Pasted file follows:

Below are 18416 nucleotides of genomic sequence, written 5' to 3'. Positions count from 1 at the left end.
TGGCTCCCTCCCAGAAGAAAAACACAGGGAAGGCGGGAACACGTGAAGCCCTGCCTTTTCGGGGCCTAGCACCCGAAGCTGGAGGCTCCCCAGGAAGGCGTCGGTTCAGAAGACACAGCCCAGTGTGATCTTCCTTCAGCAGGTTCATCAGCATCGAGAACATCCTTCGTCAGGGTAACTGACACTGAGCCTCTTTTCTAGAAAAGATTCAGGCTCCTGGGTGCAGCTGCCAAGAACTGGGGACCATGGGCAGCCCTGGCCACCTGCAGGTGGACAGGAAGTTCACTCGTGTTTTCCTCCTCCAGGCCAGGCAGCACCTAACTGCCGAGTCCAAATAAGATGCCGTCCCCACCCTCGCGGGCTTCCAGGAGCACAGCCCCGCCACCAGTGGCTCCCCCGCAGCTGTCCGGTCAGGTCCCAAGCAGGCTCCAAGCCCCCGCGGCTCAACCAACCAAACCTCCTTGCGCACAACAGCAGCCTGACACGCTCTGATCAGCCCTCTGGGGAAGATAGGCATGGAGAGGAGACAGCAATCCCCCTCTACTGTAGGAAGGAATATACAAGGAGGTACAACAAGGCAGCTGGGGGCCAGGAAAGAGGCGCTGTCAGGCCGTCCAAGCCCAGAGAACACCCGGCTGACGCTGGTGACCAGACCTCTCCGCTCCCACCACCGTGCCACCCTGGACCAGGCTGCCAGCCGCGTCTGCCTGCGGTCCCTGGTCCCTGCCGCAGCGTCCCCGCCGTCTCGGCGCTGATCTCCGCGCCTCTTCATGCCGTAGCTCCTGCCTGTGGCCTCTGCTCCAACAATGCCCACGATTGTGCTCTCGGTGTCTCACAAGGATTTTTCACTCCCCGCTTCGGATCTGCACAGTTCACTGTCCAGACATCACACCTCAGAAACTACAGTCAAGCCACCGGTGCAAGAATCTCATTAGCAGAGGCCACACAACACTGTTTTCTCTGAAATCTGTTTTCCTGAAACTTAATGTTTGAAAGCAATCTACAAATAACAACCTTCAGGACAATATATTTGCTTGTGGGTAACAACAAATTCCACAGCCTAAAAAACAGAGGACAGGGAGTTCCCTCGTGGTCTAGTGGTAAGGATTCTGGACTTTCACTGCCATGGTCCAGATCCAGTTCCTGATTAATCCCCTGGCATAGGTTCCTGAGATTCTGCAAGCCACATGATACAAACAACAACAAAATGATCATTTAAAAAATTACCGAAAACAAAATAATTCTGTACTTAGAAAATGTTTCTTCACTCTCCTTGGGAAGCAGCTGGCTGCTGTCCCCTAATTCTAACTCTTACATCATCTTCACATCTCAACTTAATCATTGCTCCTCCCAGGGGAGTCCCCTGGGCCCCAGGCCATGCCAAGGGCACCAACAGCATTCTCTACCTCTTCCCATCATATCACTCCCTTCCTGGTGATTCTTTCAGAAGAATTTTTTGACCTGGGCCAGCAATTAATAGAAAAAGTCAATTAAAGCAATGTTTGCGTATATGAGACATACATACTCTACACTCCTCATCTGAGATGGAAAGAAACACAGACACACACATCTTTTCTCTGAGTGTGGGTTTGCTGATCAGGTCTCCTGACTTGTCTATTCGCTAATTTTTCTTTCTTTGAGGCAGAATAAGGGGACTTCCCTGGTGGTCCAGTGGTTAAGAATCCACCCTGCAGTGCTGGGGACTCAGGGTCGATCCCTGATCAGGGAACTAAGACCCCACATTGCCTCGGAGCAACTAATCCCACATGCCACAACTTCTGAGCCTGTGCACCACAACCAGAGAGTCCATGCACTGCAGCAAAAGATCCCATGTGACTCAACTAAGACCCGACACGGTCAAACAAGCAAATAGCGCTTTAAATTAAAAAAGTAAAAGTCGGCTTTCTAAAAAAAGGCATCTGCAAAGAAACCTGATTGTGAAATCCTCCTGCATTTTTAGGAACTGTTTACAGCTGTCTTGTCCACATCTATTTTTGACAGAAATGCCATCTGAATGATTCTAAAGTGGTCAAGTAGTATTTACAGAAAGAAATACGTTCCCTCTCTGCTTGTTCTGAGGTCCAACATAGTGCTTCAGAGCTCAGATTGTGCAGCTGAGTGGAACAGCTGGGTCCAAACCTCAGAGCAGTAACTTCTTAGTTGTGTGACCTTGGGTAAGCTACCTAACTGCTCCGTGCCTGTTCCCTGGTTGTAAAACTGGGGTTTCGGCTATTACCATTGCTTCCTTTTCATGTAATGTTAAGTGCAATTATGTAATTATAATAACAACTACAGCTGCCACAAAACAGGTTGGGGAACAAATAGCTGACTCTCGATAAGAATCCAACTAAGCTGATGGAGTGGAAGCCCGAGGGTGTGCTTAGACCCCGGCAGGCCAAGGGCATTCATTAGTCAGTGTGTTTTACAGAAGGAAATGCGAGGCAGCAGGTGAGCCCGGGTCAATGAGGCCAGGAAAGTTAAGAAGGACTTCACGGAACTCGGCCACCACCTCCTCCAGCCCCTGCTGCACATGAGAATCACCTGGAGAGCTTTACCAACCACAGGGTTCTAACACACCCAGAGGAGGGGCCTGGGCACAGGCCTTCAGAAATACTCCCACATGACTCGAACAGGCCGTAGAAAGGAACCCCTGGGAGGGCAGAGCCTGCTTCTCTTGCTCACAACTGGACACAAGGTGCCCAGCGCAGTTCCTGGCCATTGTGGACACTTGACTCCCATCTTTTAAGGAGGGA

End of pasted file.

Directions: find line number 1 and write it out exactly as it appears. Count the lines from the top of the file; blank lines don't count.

Below are 18416 nucleotides of genomic sequence, written 5' to 3'. Positions count from 1 at the left end.